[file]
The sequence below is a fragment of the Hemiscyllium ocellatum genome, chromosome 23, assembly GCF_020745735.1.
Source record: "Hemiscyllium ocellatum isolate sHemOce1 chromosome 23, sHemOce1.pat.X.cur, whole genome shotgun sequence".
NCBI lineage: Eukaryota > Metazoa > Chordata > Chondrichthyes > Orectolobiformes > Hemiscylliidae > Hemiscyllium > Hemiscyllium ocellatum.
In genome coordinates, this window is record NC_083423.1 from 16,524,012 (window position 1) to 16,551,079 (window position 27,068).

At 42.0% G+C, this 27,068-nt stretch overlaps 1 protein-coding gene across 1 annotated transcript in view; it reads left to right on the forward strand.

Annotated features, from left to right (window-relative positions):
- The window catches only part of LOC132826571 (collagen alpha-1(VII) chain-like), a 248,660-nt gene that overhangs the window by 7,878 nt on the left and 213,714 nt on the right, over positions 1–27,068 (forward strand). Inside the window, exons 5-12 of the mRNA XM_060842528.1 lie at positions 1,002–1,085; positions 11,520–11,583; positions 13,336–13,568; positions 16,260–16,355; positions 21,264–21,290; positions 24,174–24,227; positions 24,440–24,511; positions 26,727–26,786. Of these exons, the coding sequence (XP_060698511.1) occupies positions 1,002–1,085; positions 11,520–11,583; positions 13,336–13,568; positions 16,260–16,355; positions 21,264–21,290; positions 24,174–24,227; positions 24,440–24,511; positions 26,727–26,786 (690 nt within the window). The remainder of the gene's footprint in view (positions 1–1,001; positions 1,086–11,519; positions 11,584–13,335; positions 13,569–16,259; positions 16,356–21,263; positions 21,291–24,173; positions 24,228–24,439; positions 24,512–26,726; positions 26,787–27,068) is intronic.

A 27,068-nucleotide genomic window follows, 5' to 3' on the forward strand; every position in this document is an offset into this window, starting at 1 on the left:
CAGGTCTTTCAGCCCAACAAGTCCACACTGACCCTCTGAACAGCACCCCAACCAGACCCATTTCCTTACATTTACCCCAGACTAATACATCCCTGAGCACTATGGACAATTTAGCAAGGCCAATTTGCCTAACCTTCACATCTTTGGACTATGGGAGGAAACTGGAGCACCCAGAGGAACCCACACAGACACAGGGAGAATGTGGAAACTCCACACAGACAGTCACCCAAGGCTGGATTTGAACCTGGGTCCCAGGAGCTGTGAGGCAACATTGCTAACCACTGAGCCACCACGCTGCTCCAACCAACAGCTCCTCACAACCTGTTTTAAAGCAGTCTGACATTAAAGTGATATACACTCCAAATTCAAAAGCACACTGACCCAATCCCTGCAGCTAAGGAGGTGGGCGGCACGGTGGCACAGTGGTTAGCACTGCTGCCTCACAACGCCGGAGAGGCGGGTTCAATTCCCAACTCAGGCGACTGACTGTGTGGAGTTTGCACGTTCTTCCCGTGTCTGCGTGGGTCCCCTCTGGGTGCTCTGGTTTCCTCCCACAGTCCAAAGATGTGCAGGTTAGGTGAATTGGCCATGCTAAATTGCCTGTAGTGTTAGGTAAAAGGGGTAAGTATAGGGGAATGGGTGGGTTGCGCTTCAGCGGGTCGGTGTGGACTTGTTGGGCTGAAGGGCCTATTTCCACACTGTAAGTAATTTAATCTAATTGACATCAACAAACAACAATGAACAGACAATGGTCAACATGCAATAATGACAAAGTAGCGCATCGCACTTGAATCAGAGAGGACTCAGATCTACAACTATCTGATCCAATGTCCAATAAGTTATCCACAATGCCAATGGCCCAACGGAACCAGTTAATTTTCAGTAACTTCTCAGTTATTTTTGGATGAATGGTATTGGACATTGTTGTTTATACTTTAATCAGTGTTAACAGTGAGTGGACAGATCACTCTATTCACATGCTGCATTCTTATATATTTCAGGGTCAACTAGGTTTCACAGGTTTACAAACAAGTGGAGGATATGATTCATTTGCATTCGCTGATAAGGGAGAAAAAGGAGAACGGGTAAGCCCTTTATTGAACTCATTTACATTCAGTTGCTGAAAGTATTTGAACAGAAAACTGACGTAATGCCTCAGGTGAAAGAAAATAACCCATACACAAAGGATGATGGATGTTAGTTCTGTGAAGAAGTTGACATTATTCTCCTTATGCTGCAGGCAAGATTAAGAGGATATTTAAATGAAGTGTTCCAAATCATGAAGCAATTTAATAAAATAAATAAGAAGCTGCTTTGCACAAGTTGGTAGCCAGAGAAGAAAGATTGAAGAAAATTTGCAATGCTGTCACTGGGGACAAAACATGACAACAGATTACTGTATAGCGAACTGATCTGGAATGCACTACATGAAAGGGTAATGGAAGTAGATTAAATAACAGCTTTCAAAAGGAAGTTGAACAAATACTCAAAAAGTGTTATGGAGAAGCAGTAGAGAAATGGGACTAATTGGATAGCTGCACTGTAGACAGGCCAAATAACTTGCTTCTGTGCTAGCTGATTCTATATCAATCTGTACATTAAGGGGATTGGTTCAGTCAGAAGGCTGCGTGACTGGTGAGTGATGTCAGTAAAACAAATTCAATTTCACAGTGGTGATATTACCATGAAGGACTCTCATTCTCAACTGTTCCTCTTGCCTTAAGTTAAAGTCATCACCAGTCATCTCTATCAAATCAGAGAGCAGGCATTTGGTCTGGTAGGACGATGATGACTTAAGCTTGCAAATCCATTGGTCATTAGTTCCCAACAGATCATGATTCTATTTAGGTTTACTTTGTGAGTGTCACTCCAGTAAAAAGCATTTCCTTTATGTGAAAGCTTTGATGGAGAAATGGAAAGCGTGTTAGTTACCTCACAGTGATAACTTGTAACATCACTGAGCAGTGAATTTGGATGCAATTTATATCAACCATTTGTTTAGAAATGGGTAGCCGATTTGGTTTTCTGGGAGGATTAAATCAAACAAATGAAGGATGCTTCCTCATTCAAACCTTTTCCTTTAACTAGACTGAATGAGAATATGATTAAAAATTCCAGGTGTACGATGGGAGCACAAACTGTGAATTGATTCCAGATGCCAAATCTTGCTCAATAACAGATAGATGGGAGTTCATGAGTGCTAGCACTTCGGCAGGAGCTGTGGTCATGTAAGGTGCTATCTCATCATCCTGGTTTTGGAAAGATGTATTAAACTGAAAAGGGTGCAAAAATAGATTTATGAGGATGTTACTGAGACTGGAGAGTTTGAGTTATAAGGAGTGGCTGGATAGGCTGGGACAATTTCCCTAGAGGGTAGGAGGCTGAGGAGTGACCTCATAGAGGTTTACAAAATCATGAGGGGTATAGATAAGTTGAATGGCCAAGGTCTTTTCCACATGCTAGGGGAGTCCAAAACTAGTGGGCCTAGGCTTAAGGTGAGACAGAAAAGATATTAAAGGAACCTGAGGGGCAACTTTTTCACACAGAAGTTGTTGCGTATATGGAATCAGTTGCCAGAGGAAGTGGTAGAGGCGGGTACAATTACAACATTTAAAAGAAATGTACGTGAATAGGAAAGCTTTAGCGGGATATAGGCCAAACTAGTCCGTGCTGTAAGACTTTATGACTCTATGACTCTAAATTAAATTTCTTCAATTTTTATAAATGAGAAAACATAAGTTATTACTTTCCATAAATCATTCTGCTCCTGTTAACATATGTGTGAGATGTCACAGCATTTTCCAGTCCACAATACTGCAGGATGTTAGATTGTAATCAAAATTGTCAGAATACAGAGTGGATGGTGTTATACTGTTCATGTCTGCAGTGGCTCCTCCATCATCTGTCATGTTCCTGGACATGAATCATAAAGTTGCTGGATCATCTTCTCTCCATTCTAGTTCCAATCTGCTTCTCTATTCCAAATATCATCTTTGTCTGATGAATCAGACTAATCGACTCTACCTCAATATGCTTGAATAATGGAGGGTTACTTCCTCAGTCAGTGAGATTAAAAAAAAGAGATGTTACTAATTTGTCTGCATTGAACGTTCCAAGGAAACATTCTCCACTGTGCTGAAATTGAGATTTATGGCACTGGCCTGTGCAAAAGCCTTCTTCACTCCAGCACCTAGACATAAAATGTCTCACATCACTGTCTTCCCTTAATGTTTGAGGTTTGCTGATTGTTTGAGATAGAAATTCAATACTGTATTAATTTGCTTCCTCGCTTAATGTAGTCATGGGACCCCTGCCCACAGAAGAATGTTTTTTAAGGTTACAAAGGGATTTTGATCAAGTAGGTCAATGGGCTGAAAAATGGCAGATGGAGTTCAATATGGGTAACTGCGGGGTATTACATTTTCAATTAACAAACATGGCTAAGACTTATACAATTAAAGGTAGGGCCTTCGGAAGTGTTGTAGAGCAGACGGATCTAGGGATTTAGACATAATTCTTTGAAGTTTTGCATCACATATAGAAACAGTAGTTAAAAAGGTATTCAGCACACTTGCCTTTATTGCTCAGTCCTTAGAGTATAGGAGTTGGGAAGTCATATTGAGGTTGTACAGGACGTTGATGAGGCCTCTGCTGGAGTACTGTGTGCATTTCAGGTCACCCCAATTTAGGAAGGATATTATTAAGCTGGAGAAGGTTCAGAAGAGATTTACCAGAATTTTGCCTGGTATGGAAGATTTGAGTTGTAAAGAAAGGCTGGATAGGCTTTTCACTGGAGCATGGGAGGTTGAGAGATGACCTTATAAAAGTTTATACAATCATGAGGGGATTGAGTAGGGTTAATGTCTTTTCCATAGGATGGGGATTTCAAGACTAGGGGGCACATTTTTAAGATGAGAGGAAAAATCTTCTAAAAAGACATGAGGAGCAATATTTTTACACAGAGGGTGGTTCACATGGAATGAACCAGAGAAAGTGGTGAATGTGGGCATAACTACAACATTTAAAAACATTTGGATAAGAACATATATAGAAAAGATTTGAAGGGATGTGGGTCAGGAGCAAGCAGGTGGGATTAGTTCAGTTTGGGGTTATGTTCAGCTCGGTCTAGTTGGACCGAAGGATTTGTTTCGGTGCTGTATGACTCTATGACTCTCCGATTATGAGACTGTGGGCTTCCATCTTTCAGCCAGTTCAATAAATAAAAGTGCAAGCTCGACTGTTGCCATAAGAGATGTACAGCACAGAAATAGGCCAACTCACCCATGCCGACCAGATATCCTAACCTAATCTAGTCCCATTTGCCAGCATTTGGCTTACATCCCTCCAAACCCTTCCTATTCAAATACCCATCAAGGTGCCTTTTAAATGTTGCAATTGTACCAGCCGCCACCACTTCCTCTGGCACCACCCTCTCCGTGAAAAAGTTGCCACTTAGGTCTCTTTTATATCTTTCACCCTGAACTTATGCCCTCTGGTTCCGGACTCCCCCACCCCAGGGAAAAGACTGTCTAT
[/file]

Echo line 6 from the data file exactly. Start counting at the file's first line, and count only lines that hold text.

Annotated features, from left to right (window-relative positions):